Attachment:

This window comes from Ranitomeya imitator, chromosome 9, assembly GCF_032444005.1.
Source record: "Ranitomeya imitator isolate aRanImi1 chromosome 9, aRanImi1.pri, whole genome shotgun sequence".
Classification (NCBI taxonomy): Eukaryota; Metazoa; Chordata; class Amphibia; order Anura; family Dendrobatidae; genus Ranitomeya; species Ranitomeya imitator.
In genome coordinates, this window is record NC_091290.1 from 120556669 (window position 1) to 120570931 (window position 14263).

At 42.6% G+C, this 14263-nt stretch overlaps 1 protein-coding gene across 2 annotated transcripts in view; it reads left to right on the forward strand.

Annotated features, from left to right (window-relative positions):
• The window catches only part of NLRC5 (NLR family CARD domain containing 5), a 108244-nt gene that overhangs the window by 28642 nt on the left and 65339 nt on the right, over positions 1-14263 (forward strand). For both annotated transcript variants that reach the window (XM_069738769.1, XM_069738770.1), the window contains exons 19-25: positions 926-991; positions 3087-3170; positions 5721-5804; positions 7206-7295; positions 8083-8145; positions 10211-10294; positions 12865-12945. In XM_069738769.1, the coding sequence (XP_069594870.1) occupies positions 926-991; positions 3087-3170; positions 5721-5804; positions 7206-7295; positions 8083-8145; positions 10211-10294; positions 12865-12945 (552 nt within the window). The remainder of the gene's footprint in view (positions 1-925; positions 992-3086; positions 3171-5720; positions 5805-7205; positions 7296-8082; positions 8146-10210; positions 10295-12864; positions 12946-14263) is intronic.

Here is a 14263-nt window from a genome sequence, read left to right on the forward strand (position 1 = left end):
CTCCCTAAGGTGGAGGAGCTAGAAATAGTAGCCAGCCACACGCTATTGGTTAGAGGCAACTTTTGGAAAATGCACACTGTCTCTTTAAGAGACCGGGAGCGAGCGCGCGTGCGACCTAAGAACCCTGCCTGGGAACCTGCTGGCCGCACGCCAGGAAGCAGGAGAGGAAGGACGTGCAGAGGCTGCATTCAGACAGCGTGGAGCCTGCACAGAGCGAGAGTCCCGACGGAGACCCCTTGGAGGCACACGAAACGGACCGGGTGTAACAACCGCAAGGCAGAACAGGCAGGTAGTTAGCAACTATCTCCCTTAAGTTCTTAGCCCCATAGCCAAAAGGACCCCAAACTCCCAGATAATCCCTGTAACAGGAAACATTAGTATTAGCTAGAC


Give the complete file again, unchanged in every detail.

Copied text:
This window comes from Ranitomeya imitator, chromosome 9, assembly GCF_032444005.1.
Source record: "Ranitomeya imitator isolate aRanImi1 chromosome 9, aRanImi1.pri, whole genome shotgun sequence".
Classification (NCBI taxonomy): Eukaryota; Metazoa; Chordata; class Amphibia; order Anura; family Dendrobatidae; genus Ranitomeya; species Ranitomeya imitator.
In genome coordinates, this window is record NC_091290.1 from 120556669 (window position 1) to 120570931 (window position 14263).

At 42.6% G+C, this 14263-nt stretch overlaps 1 protein-coding gene across 2 annotated transcripts in view; it reads left to right on the forward strand.

Annotated features, from left to right (window-relative positions):
• The window catches only part of NLRC5 (NLR family CARD domain containing 5), a 108244-nt gene that overhangs the window by 28642 nt on the left and 65339 nt on the right, over positions 1-14263 (forward strand). For both annotated transcript variants that reach the window (XM_069738769.1, XM_069738770.1), the window contains exons 19-25: positions 926-991; positions 3087-3170; positions 5721-5804; positions 7206-7295; positions 8083-8145; positions 10211-10294; positions 12865-12945. In XM_069738769.1, the coding sequence (XP_069594870.1) occupies positions 926-991; positions 3087-3170; positions 5721-5804; positions 7206-7295; positions 8083-8145; positions 10211-10294; positions 12865-12945 (552 nt within the window). The remainder of the gene's footprint in view (positions 1-925; positions 992-3086; positions 3171-5720; positions 5805-7205; positions 7296-8082; positions 8146-10210; positions 10295-12864; positions 12946-14263) is intronic.

Here is a 14263-nt window from a genome sequence, read left to right on the forward strand (position 1 = left end):
CTCCCTAAGGTGGAGGAGCTAGAAATAGTAGCCAGCCACACGCTATTGGTTAGAGGCAACTTTTGGAAAATGCACACTGTCTCTTTAAGAGACCGGGAGCGAGCGCGCGTGCGACCTAAGAACCCTGCCTGGGAACCTGCTGGCCGCACGCCAGGAAGCAGGAGAGGAAGGACGTGCAGAGGCTGCATTCAGACAGCGTGGAGCCTGCACAGAGCGAGAGTCCCGACGGAGACCCCTTGGAGGCACACGAAACGGACCGGGTGTAACAACCGCAAGGCAGAACAGGCAGGTAGTTAGCAACTATCTCCCTTAAGTTCTTAGCCCCATAGCCAAAAGGACCCCAAACTCCCAGATAATCCCTGTAACAGGAAACATTAGTATTAGCTAGAC